6. The apparatus of claim 5 wherein the polypeptide linker is covalently linked to an amino terminus of the VL polypeptide and a carboxy terminus of the VH polypeptide such that the VL and VH polypeptide chains are linked together.
7. The apparatus of claim 1 wherein the sequence of the attachment polypeptide comprises at least one cysteine amino acid which provides a sulfhydryl moiety which allows the recombinantly derived polypeptide molecule to bind the receptor surface of the sensor to provide the layer on the receptor surface of the sensor.
8. The apparatus of claim 1 wherein the attachment polypeptide comprises a polypeptide or biotin strep-tag sequence, which allows the recombinantly derived polypeptide molecule to bind streptavidin, and the receptor surface of the sensor comprises a biotin layer immobilized on the receptor surface by a sulfhydryl linkage which binds the streptavidin bound to the recombinantly derived polypeptide molecule to provide the layer on the receptor surface of the sensor.
9. The apparatus of claim 1 wherein the attachment polypeptide comprises a polypeptide sequence for binding biotin, which allows the recombinantly derived polypeptide molecule to bind streptavidin, and the receptor layer comprises a biotin layer immobilized on the receptor surface by a sulfhydryl linkage which binds the streptavidin bound to the recombinantly derived polypeptide molecule to provide the layer on the receptor surface of the sensor.
10. The apparatus of claim 1 wherein the receptor layer comprises an electrode for the piezoelectric mass sensor.
11. The apparatus of claim 1 wherein the piezoelectric mass sensor is a quartz crystal microbalance.
12. A method for immunological detection of an analyte in a liquid sample, comprising:
(a) providing an apparatus which comprises a piezoelectric mass sensor with at least one receptor layer which provides a receptor surface and which has immobilized on the receptor surface a layer of recombinantly derived polypeptide molecules which bind the analyte, wherein each of the molecules comprises a single antibody variable heavy chain (VH) or single-chain Fv (scFv) polypeptide specific for the analyte and an attachment polypeptide which provides assembly of the molecules into the layer so as to be immmobilized on the receptor surface;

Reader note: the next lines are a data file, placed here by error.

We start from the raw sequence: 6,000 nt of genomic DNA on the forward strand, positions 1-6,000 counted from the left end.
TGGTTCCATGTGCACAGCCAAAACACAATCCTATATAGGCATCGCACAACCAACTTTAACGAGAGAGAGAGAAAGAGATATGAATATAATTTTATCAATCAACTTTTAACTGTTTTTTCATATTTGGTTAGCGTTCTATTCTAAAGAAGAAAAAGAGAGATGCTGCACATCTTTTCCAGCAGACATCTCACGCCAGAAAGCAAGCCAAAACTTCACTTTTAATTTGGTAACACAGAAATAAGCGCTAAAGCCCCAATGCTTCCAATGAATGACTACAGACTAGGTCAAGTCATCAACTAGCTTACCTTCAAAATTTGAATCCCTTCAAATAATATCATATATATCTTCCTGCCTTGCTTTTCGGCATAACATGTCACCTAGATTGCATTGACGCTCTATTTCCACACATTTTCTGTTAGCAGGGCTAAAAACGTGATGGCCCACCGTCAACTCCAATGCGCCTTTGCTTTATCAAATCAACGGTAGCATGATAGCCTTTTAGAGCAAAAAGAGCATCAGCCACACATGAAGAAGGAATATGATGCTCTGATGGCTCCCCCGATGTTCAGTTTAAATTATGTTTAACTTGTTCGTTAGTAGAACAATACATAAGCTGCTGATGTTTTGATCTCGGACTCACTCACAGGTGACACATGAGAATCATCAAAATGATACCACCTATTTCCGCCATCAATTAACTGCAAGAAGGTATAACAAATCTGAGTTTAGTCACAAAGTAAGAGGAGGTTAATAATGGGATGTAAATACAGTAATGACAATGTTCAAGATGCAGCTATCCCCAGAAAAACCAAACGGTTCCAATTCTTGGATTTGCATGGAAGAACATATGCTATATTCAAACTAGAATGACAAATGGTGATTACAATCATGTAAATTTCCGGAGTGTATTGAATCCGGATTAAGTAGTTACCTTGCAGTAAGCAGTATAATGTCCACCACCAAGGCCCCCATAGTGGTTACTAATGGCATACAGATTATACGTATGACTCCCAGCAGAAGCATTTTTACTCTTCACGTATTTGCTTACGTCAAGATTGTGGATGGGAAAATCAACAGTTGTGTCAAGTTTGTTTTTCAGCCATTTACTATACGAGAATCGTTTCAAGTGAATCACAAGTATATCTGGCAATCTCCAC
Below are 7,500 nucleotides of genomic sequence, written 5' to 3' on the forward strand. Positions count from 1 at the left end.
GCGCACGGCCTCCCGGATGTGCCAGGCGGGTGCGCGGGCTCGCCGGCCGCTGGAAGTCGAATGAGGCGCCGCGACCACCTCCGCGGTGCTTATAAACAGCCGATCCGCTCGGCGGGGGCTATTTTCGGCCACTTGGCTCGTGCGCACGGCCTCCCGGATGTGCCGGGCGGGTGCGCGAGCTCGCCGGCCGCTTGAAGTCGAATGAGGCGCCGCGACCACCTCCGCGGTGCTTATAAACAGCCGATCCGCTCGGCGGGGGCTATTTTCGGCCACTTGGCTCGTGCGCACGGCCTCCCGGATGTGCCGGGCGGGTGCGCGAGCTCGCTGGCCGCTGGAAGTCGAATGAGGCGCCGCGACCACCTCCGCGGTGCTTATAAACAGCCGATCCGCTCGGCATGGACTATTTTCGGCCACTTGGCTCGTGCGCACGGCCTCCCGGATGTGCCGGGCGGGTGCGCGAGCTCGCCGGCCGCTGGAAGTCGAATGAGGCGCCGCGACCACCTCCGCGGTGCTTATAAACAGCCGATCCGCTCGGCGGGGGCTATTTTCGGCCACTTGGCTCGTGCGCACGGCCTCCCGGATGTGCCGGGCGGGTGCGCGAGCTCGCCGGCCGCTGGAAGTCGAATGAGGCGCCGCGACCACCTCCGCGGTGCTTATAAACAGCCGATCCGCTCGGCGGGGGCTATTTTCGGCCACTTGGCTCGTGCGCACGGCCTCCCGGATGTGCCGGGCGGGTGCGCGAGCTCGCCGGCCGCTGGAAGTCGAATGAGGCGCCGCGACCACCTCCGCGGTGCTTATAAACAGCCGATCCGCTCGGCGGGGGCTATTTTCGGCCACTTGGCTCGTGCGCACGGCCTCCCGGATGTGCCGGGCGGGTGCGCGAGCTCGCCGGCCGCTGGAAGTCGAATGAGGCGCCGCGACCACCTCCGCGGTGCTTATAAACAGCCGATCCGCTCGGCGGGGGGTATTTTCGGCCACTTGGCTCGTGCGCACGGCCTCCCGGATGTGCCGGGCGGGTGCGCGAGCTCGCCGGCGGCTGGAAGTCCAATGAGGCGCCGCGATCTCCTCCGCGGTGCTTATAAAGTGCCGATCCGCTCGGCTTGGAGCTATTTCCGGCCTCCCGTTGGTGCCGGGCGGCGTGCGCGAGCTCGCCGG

(b) measuring in a blank solution the resonant frequency of the piezoelectric mass sensor of the apparatus in step (a);
(c) contacting the piezoelectric mass sensor of the apparatus in step (b) with the liquid sample for a time sufficient to allow the analyte to bind to the recombinantly derived polypeptide molecules; and
(d) measuring the resonant frequency of the piezoelectric mass sensor of the apparatus in step (c) wherein a change in the resonant frequency indicates presence of the analyte in the sample.
13. The method of claim 12 wherein the recombinant polypeptide molecules bind a first epitope of the analyte and the apparatus comprises a second piezoelectric mass sensor with at least one second receptor layer which provides a second receptor surface and which has immobilized on the receptor surface a second layer of recombinantly derived polypeptide molecules which bind a second epitope of the analyte, wherein each of the molecules comprises a single antibody variable heavy chain (VH) or single-chain Fv (scFv) polypeptide specific for the analyte and an attachment polypeptide which provides assembly of the molecules into the layer so as to be immrnobilized on the receptor surface.
14. The method of claim 12 wherein the apparatus comprises a control piezoelectric mass sensor with at least one receptor layer which provides a receptor surface and which has immobilized on the receptor surface a layer of recombinantly derived polypeptide molecules which bind the analyte, wherein each of the molecules comprises a single antibody variable heavy chain (VH) or single-chain Fv (scFv) polypeptide specific for the analyte and an attachment polypeptide which provides assembly of the molecules into the layer so as to be immmobilized on the receptor surface, wherein binding of the analyte is blocked by a blocking agent, and wherein the resonance frequency of the control sensor detects mass changes due to changes in temperature of the liquid sample during the measuring.